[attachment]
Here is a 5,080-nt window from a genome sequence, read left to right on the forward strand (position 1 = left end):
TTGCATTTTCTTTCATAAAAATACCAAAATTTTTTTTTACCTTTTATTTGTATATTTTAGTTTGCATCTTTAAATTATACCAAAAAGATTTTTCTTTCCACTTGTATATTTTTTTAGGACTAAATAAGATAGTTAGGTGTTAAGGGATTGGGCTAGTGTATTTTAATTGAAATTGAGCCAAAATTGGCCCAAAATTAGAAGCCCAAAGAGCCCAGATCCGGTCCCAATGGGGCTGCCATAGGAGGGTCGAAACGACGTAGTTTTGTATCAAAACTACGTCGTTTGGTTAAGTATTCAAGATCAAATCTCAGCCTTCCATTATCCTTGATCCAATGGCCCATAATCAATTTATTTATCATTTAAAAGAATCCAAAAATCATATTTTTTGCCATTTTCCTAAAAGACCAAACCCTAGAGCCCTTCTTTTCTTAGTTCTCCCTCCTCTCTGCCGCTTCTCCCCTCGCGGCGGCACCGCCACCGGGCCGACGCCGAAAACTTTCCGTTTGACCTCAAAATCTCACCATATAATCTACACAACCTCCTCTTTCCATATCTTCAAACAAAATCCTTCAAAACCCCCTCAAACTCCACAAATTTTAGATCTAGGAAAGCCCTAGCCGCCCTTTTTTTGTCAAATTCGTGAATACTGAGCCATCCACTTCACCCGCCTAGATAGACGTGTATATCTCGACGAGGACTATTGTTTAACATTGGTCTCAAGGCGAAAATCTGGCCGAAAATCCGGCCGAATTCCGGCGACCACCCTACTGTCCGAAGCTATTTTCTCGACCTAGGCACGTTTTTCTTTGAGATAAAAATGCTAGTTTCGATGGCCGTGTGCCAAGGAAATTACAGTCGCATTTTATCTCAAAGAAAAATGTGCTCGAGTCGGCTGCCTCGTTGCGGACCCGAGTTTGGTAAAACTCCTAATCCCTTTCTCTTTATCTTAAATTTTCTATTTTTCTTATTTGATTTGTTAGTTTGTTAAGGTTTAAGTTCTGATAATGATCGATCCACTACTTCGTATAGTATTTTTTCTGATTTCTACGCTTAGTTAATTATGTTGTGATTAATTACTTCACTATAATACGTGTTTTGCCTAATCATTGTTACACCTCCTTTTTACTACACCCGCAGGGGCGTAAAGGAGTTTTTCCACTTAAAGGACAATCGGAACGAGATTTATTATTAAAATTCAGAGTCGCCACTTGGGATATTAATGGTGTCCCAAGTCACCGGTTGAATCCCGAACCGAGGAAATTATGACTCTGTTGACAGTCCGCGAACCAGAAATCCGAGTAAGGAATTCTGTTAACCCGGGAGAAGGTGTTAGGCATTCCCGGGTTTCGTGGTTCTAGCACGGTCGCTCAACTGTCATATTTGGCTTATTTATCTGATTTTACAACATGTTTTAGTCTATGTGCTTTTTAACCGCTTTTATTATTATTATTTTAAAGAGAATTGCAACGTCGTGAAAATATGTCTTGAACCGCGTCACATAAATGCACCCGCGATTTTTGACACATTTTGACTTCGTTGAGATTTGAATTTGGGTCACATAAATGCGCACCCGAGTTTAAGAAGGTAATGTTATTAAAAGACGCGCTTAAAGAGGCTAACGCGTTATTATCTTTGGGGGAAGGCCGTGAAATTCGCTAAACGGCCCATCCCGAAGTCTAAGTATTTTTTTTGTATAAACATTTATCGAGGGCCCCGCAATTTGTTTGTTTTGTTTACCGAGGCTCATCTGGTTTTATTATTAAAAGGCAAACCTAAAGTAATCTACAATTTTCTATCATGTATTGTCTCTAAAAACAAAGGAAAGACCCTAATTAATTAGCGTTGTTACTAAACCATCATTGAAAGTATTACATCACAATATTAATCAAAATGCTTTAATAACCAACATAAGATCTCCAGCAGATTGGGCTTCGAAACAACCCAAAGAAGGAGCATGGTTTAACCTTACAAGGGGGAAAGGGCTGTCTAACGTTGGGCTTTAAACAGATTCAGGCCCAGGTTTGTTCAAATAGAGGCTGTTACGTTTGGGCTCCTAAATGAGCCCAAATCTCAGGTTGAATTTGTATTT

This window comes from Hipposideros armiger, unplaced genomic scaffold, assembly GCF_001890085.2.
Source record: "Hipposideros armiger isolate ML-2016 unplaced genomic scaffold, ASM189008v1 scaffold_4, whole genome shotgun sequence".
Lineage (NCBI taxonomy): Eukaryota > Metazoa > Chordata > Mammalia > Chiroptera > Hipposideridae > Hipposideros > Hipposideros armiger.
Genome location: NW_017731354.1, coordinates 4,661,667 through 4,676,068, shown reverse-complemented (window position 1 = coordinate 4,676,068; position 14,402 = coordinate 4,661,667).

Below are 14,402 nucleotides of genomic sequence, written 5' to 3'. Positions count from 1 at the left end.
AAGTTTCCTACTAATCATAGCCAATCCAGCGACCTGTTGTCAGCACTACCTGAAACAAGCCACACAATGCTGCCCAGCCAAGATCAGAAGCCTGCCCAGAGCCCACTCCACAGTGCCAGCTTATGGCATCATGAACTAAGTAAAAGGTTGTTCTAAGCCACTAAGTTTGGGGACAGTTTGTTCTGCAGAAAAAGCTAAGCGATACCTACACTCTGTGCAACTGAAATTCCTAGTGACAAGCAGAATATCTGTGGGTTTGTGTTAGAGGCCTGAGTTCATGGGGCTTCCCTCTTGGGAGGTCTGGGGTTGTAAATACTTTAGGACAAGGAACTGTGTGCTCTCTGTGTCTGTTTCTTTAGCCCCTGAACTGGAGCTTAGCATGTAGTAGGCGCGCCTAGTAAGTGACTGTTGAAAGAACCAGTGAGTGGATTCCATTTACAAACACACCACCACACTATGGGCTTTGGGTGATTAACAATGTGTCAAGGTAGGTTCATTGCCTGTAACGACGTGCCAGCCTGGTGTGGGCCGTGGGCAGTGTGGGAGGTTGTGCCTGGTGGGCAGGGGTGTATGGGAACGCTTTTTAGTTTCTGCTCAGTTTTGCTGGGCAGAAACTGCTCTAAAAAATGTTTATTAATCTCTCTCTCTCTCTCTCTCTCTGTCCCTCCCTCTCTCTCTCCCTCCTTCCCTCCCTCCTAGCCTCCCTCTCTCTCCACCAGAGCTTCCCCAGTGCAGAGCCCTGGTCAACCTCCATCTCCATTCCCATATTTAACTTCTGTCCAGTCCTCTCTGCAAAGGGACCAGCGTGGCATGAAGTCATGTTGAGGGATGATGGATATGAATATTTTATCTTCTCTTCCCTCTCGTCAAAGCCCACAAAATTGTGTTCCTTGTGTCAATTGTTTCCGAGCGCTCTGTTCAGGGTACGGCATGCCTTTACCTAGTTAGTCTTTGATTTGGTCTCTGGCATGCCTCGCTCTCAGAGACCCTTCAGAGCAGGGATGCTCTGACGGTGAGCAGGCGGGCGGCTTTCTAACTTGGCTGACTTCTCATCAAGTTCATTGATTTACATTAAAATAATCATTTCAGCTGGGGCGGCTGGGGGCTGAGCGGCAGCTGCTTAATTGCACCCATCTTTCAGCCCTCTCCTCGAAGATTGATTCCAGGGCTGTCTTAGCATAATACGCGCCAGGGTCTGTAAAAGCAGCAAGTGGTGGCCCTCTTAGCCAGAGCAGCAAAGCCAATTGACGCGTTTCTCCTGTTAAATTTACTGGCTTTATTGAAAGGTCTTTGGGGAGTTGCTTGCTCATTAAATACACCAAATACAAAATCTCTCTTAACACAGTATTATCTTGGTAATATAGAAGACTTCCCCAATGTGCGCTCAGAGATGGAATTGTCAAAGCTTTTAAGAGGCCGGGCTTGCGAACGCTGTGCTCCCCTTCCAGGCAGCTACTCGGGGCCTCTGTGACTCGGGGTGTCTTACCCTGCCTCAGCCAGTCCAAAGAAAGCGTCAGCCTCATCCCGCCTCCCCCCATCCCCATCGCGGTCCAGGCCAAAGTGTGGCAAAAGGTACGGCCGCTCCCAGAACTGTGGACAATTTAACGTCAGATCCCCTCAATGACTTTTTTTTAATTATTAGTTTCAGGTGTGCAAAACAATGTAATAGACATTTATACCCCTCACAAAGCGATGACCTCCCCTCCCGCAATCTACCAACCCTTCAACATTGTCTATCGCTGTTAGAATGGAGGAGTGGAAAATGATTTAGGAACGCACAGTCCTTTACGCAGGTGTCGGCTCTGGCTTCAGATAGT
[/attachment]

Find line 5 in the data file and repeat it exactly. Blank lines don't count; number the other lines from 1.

Lineage (NCBI taxonomy): Eukaryota > Metazoa > Chordata > Mammalia > Chiroptera > Hipposideridae > Hipposideros > Hipposideros armiger.